Hashimoto's disease is an autoimmune condition in which the body produces antibodies and other substances that attack the thyroid gland. The condition is very common, especially in women. Usually it is diagnosed because a person has symptoms of hypothyroidism, or low thyroid gland function, such as weight changes and fatigue.
Sometimes, rarely, it is actually diagnosed in an early phase where the antibodies are actually stimulating thyroid hormone production, and there can be a transiently over active thyroid gland, with heat intolerance, palpitations, and nervous symptoms. This phase however, if present, is usually brief.
Subsequently, patients generally develop slowly decreasing thyroid function. There is often a phase where the thyroid hormone levels are low but not low enough to treat, and this is called subclinical hypothyroidism. About 5% of people with subclinical hypothyroidism per year will develop low enough levels of hormone that they will need to start taking replacement hormones.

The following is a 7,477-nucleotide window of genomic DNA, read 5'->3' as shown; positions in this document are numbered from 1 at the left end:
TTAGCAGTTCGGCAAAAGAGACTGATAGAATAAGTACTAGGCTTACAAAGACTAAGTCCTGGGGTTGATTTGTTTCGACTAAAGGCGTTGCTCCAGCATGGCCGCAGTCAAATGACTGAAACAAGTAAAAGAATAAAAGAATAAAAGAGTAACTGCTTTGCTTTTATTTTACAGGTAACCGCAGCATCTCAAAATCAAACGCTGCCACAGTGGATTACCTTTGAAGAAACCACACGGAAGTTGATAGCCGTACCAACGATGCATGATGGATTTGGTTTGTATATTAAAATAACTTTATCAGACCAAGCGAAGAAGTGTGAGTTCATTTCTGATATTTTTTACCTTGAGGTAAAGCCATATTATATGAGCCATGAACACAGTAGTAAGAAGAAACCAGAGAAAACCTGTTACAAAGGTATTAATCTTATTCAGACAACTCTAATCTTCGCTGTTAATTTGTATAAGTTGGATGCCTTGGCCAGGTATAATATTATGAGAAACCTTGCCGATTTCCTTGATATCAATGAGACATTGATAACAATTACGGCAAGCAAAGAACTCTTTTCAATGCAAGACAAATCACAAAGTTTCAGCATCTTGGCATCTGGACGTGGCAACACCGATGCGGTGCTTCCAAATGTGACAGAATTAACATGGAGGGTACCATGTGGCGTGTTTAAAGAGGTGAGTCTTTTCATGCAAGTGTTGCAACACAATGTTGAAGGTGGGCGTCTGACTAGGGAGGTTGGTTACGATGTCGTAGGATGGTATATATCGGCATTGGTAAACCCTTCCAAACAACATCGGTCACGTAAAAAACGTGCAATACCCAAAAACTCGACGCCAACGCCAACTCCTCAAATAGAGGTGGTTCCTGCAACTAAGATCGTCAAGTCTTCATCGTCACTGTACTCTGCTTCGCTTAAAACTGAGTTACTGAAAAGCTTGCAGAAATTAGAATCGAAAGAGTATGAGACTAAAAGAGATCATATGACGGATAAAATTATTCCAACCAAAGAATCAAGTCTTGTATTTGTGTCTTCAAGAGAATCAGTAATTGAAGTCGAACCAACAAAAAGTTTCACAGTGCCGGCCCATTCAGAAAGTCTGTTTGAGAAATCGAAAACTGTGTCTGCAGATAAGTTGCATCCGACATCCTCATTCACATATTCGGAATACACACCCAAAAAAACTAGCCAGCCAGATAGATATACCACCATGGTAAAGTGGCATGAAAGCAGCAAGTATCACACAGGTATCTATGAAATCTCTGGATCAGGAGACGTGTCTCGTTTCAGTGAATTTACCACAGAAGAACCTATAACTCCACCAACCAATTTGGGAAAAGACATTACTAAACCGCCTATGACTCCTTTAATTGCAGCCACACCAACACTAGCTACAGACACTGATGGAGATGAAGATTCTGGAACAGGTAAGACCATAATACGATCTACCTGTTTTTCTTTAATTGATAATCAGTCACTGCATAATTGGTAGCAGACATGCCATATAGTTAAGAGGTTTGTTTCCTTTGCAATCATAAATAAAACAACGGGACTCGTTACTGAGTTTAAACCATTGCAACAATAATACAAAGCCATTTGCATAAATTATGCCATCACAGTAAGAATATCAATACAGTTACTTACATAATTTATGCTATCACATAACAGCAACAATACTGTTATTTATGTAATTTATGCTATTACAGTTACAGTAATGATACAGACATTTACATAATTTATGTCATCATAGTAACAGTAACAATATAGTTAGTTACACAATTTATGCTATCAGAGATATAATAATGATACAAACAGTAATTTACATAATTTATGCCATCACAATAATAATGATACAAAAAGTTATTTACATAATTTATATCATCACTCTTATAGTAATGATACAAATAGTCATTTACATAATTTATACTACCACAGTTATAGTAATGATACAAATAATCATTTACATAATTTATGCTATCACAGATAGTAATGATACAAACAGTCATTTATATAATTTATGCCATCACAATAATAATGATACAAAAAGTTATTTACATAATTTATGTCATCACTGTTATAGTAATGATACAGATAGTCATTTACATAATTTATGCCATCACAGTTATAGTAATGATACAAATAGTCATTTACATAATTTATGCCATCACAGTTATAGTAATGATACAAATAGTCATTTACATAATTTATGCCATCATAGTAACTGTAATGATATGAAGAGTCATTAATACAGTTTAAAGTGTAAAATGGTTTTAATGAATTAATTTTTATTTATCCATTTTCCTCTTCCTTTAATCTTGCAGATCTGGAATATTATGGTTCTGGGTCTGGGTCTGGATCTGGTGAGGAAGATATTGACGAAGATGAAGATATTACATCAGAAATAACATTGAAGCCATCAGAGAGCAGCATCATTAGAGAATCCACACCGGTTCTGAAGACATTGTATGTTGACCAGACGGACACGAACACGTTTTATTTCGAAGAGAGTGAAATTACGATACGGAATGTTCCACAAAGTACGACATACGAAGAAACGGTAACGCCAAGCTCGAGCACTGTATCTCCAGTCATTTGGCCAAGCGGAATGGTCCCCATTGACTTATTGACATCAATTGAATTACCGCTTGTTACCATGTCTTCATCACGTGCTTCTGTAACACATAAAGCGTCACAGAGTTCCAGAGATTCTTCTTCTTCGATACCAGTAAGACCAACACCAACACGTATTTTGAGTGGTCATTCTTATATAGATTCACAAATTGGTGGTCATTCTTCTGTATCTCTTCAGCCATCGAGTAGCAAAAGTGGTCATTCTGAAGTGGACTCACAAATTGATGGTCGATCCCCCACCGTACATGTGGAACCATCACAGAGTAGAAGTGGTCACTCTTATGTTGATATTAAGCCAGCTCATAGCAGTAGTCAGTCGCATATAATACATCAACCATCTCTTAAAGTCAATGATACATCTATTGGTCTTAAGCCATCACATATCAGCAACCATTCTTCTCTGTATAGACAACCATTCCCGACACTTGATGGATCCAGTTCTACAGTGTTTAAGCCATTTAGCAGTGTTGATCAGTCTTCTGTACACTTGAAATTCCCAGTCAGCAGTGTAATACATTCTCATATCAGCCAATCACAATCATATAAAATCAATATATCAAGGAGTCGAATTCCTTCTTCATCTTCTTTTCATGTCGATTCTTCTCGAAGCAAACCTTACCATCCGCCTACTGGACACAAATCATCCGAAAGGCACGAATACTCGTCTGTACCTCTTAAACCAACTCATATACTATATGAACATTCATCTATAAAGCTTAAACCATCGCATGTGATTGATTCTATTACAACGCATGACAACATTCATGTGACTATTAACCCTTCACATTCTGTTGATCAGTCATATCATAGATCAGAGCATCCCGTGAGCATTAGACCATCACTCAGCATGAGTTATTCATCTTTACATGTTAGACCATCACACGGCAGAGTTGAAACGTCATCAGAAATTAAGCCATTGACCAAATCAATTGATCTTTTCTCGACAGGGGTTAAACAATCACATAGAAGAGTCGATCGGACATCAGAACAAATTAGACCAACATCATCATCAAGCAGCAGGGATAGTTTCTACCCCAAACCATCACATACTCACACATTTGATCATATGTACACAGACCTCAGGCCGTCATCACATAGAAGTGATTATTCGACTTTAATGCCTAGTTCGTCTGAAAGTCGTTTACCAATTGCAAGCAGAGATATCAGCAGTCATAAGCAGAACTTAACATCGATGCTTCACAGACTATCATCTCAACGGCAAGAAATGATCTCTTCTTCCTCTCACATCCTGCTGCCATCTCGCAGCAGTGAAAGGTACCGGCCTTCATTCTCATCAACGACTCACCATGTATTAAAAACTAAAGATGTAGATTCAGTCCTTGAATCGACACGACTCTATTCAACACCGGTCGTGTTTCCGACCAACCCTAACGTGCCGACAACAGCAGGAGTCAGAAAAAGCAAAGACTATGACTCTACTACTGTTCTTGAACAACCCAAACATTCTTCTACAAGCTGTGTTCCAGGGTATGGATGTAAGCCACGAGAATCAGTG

Generally what your primary care doctor
will do is see you back frequently if you fall into this category and do periodic blood work to look at your thyroid function. When your levels get to the point where treatment needs to be started, your doctor will prescribe thyroid replacement hormones for you.